Historian Greg Rhodes celebrates the career of Waite Hoyt, the Reds' radio play-by-play voice from 1942-1965, at the main Public Library of Cincinnati and Hamilton County downtown at 2 p.m. Saturday, June 8.
Hoyt, who was 22-7 pitching for Babe Ruth's World Champion Yankees in 1927, was hired by Cincinnati's Burger Brewing in 1942, four years after completing his 21-year Hall of Fame career with seven teams.
The son of a New York vaudeville performer, Hoyt was legendary for entertaining Reds fans during rain delays with stories about his baseball career, especially Ruth and the '27 Yankees. Burger released two record albums filled with his favorite tales, The Best of Waite Hoyt In The Rain (Vol. I and Vol. II), in the early 1960s on Personality Records.
Rhodes will play some Hoyt audio from the albums. His presentation in the first-floor Reading Garden Lounge will cover Hoyt's entire life, not just his time with the Reds. His talk is part of the library's celebration of the Reds' 150th anniversary. The library has an exhibit called "A Cincinnati Sesquicentennial: Celebrating 150 Years of the Cincinnati Reds" on the third floor through July 28.
Hoyt did games on WKRC-AM, WSAI-AM, WCKY-AM or old WCPO-AM. When Burger lost the rights to the Wiedemann Brewing Co, Hoyt retired at 66 instead of working for another beer company.
Burger had stuck with alcoholic Hoyt in the summer of 1945, when he missed 10 weeks of Reds broadcasts "due to amnesia." Hoyt checked himself into Good Samaritan Hospital, joined Alcoholics Anonymous and never drank again. His hospitalization prompted Ruth to send him that famous telegram: "Read about your case of amnesia. Must be a new brand."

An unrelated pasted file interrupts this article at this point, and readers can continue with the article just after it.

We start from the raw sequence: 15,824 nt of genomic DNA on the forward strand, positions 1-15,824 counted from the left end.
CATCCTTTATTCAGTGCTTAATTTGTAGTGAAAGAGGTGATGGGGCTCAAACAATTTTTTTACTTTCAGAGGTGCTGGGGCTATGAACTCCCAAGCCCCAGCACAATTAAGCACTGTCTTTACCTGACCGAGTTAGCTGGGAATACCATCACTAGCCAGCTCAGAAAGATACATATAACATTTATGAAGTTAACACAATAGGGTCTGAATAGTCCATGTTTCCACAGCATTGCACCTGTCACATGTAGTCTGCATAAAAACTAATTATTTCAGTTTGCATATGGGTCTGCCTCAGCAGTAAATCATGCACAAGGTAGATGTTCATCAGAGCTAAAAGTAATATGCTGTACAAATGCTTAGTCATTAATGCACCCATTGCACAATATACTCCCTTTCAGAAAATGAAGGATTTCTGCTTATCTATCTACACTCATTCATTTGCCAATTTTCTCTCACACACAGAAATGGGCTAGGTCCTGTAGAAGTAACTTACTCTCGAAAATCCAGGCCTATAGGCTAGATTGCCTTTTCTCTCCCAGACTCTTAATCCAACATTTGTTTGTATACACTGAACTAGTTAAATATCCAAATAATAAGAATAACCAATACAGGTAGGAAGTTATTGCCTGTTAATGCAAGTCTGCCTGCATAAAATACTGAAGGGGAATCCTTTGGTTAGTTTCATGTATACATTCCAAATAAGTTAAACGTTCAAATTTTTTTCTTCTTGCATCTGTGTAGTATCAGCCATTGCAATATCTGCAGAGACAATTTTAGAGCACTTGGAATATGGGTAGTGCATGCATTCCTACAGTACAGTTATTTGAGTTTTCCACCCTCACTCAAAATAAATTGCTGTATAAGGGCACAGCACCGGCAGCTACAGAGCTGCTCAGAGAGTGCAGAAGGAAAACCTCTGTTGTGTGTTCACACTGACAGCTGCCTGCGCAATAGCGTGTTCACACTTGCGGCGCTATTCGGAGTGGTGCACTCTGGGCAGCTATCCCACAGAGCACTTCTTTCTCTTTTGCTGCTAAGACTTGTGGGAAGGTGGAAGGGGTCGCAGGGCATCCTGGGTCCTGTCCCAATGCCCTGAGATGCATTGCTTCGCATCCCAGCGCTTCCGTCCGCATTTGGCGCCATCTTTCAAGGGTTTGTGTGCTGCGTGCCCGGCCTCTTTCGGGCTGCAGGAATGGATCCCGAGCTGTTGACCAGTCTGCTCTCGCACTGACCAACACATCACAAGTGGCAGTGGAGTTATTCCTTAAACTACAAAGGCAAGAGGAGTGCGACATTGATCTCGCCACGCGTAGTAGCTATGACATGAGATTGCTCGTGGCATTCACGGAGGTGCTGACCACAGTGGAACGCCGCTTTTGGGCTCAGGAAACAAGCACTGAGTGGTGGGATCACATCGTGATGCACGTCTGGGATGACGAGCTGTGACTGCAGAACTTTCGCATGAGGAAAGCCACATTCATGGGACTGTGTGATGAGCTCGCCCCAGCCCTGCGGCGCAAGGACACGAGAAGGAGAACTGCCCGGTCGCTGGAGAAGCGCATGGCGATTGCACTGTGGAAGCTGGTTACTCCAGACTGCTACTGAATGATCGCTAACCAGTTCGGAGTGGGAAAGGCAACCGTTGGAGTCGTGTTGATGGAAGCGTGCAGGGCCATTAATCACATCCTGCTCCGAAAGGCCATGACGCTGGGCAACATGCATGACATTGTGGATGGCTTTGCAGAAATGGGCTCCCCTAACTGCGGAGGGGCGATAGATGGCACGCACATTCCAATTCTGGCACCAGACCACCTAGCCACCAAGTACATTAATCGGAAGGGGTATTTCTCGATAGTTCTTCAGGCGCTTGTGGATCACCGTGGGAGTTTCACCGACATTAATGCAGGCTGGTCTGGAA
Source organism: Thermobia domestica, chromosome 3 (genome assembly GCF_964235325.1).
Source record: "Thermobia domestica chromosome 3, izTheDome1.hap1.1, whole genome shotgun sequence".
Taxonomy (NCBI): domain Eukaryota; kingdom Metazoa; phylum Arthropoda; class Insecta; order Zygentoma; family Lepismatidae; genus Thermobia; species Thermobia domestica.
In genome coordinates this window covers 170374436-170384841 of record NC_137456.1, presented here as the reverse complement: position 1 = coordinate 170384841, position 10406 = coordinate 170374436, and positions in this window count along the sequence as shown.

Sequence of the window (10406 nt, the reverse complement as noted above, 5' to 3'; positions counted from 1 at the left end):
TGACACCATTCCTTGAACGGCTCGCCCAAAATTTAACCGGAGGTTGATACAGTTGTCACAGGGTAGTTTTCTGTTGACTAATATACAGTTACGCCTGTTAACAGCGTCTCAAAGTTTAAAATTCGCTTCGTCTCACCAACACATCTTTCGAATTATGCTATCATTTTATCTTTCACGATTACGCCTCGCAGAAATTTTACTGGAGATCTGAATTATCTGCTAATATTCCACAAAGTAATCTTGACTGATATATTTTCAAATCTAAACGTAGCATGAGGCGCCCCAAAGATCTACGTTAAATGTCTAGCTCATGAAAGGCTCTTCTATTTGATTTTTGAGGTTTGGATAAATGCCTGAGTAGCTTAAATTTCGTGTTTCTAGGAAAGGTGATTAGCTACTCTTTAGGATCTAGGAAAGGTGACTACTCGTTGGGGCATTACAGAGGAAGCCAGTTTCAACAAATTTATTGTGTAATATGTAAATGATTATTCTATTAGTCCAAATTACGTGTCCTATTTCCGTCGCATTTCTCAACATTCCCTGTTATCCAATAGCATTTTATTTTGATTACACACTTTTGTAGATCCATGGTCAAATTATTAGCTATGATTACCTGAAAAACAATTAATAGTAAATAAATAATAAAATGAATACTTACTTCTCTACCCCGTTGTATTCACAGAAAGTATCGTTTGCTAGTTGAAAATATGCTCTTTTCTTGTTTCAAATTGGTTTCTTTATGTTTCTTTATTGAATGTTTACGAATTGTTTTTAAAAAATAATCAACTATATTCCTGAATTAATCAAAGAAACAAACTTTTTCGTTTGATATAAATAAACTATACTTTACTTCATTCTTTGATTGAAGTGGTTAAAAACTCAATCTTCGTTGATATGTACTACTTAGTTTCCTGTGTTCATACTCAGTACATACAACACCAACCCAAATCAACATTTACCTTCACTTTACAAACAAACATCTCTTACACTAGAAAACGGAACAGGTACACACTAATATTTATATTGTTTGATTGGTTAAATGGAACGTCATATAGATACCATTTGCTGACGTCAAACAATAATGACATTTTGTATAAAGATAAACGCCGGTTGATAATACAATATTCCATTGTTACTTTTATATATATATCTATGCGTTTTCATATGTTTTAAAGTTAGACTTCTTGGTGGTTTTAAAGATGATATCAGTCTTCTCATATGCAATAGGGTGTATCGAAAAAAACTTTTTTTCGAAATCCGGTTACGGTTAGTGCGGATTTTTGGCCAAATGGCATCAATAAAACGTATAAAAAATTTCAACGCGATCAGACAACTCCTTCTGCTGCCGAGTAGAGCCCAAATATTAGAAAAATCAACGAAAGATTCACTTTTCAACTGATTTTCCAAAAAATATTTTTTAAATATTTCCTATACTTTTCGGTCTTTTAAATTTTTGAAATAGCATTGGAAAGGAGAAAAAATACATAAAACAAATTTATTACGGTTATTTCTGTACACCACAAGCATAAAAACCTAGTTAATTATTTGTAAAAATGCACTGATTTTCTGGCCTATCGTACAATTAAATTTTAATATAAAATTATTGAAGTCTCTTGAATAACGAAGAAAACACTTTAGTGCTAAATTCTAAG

Born on Sept. 9, 1899 – or 9/9/99 he liked to say –Hoyt was 237-182 pitching for the Yankees, Giants, Red Sox, Tigers, Athletics, Pirates and Dodgers from 1918 to 1938. He was nicknamed "Schoolboy" because he debuted with the New York Giants at age 18 in 1918.
After going 22-7 for the World Champion Yankees in 1927, Hoyt outdid himself the next year with a 23-7 record in 31 starts, plus he earned eight saves. Hoyt was tenth in the 1928 Most Valuable Player voting. His best years were with the Yankees (1921-1930), when he had a 157-98 record with 166 complete games, 15 shutouts and 29 saves.
Three years after retiring from radio, Hoyt was inducted into the National Baseball Hall of Fame in 1969, thanks to the Veterans' Committee. He died in 1984 at 84. He is buried in Spring Grove Cemetery.
On Saturday, June 22, the library will host a panel discussion about the 55-year history of the Rosie Reds organization with president Valerie Guthrie and past president Dale Silver as part of the Reds 150th anniversary celebration. The talk starts at 2 p.m. at the main public library, 800 Vine St., downtown.